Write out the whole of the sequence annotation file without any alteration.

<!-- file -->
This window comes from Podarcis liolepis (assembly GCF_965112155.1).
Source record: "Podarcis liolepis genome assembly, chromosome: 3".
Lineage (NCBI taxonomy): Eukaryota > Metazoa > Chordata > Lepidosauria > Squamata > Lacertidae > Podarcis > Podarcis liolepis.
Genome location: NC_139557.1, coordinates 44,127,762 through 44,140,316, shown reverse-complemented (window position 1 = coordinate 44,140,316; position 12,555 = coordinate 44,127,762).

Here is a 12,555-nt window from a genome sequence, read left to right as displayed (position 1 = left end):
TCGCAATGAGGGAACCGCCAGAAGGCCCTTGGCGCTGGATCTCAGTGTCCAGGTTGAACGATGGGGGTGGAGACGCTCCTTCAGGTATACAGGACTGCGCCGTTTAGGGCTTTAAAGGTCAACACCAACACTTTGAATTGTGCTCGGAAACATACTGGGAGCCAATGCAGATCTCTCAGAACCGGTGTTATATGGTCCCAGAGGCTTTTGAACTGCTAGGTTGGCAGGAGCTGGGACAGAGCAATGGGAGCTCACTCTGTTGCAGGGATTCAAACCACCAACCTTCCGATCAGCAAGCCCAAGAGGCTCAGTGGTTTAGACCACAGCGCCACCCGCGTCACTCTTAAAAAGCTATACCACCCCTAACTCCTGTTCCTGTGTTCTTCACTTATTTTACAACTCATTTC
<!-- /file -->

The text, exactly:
This window comes from Podarcis liolepis (assembly GCF_965112155.1).
Source record: "Podarcis liolepis genome assembly, chromosome: 3".
Lineage (NCBI taxonomy): Eukaryota > Metazoa > Chordata > Lepidosauria > Squamata > Lacertidae > Podarcis > Podarcis liolepis.
Genome location: NC_139557.1, coordinates 44,127,762 through 44,140,316, shown reverse-complemented (window position 1 = coordinate 44,140,316; position 12,555 = coordinate 44,127,762).

Here is a 12,555-nt window from a genome sequence, read left to right as displayed (position 1 = left end):
TCGCAATGAGGGAACCGCCAGAAGGCCCTTGGCGCTGGATCTCAGTGTCCAGGTTGAACGATGGGGGTGGAGACGCTCCTTCAGGTATACAGGACTGCGCCGTTTAGGGCTTTAAAGGTCAACACCAACACTTTGAATTGTGCTCGGAAACATACTGGGAGCCAATGCAGATCTCTCAGAACCGGTGTTATATGGTCCCAGAGGCTTTTGAACTGCTAGGTTGGCAGGAGCTGGGACAGAGCAATGGGAGCTCACTCTGTTGCAGGGATTCAAACCACCAACCTTCCGATCAGCAAGCCCAAGAGGCTCAGTGGTTTAGACCACAGCGCCACCCGCGTCACTCTTAAAAAGCTATACCACCCCTAACTCCTGTTCCTGTGTTCTTCACTTATTTTACAACTCATTTC